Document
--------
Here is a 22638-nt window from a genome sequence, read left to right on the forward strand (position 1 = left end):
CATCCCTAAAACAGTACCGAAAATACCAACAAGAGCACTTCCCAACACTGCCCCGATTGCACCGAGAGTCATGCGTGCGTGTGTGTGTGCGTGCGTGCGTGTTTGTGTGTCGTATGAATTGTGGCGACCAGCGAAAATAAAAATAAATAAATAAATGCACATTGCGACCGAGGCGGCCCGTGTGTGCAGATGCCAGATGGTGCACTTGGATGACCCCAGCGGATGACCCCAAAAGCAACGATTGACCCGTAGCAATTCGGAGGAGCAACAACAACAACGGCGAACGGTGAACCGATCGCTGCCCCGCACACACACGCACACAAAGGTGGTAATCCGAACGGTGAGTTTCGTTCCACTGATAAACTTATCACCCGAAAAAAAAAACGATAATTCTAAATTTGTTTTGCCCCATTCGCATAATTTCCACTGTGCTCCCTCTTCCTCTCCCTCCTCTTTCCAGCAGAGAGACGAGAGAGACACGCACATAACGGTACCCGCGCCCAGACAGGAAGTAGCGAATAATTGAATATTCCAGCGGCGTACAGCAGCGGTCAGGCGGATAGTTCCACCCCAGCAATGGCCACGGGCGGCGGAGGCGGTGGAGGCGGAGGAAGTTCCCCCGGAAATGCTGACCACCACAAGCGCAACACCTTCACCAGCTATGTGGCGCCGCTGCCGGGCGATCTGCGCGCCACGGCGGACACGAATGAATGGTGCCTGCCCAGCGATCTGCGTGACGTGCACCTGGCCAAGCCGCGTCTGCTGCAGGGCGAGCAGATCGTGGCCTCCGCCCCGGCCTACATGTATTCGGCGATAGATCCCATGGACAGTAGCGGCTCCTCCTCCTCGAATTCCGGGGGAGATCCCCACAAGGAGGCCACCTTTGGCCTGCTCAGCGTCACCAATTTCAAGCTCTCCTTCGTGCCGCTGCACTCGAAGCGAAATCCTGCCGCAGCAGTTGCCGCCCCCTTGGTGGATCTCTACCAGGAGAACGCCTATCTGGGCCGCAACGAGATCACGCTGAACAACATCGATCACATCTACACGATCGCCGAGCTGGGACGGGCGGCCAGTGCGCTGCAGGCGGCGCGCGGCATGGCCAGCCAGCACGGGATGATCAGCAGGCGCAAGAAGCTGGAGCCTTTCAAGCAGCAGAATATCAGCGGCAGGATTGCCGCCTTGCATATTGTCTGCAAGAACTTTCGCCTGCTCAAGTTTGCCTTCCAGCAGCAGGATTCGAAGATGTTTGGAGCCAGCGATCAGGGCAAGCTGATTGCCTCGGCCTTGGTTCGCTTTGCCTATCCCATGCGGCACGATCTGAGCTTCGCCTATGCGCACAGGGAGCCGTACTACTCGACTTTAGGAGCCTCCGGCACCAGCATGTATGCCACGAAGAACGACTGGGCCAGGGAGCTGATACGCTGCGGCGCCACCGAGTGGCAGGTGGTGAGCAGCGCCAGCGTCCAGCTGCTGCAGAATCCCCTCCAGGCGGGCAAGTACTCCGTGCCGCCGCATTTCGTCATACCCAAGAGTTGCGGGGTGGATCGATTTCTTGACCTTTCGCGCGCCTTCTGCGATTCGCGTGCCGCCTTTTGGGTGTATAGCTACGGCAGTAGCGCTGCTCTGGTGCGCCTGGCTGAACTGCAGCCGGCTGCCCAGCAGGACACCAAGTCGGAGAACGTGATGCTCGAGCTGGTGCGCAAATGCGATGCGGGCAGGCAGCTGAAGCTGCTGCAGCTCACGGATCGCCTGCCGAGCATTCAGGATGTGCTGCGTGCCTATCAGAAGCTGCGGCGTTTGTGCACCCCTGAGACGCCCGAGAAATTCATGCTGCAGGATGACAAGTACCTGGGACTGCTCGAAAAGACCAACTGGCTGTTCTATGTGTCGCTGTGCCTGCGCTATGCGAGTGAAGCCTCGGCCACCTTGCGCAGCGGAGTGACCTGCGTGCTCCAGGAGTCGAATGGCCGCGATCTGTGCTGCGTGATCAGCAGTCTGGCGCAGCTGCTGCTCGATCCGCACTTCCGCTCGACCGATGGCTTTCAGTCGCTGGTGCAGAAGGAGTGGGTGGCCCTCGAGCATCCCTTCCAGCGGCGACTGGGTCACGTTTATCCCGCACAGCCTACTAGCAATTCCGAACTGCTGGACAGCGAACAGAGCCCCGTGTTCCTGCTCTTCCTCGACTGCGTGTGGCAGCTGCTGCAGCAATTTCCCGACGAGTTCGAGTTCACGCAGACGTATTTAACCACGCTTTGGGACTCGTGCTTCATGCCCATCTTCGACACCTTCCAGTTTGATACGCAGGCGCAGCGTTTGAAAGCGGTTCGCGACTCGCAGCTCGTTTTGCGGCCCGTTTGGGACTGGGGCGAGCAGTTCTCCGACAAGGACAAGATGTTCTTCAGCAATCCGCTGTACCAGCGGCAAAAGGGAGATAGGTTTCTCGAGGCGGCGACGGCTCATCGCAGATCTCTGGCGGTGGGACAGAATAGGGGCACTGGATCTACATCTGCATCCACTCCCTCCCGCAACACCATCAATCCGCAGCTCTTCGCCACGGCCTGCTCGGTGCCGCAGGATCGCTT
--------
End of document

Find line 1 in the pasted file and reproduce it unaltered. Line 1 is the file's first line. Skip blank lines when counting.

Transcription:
Here is a 22638-nt window from a genome sequence, read left to right on the forward strand (position 1 = left end):